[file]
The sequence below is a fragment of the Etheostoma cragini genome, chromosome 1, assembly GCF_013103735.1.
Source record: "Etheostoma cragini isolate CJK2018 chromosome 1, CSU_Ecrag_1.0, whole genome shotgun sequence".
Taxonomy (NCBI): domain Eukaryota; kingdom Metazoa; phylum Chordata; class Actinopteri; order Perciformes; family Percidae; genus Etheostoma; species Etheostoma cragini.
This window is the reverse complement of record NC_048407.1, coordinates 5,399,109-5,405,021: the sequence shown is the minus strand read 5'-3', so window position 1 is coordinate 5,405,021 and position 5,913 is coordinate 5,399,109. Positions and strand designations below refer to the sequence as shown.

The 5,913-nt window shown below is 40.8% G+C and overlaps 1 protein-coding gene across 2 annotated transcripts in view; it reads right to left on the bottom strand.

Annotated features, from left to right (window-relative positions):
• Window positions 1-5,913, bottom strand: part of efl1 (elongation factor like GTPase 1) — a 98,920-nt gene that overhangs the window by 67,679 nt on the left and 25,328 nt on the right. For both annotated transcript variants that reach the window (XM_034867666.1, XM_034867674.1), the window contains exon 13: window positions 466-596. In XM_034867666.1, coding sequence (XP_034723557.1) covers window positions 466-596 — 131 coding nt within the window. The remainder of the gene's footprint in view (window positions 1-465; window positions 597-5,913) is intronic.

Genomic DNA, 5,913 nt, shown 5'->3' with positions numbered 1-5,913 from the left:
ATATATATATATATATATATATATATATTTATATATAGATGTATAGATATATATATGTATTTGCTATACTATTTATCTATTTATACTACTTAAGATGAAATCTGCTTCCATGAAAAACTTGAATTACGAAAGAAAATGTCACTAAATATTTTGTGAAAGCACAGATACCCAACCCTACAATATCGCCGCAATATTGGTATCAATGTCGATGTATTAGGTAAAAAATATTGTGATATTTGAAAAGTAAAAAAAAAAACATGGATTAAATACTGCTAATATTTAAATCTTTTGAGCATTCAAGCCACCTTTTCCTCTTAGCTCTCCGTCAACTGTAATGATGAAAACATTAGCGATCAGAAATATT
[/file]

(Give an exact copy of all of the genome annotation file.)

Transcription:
The sequence below is a fragment of the Etheostoma cragini genome, chromosome 1, assembly GCF_013103735.1.
Source record: "Etheostoma cragini isolate CJK2018 chromosome 1, CSU_Ecrag_1.0, whole genome shotgun sequence".
Taxonomy (NCBI): domain Eukaryota; kingdom Metazoa; phylum Chordata; class Actinopteri; order Perciformes; family Percidae; genus Etheostoma; species Etheostoma cragini.
This window is the reverse complement of record NC_048407.1, coordinates 5,399,109-5,405,021: the sequence shown is the minus strand read 5'-3', so window position 1 is coordinate 5,405,021 and position 5,913 is coordinate 5,399,109. Positions and strand designations below refer to the sequence as shown.

The 5,913-nt window shown below is 40.8% G+C and overlaps 1 protein-coding gene across 2 annotated transcripts in view; it reads right to left on the bottom strand.

Annotated features, from left to right (window-relative positions):
• Window positions 1-5,913, bottom strand: part of efl1 (elongation factor like GTPase 1) — a 98,920-nt gene that overhangs the window by 67,679 nt on the left and 25,328 nt on the right. For both annotated transcript variants that reach the window (XM_034867666.1, XM_034867674.1), the window contains exon 13: window positions 466-596. In XM_034867666.1, coding sequence (XP_034723557.1) covers window positions 466-596 — 131 coding nt within the window. The remainder of the gene's footprint in view (window positions 1-465; window positions 597-5,913) is intronic.

Genomic DNA, 5,913 nt, shown 5'->3' with positions numbered 1-5,913 from the left:
ATATATATATATATATATATATATATATTTATATATAGATGTATAGATATATATATGTATTTGCTATACTATTTATCTATTTATACTACTTAAGATGAAATCTGCTTCCATGAAAAACTTGAATTACGAAAGAAAATGTCACTAAATATTTTGTGAAAGCACAGATACCCAACCCTACAATATCGCCGCAATATTGGTATCAATGTCGATGTATTAGGTAAAAAATATTGTGATATTTGAAAAGTAAAAAAAAAAACATGGATTAAATACTGCTAATATTTAAATCTTTTGAGCATTCAAGCCACCTTTTCCTCTTAGCTCTCCGTCAACTGTAATGATGAAAACATTAGCGATCAGAAATATT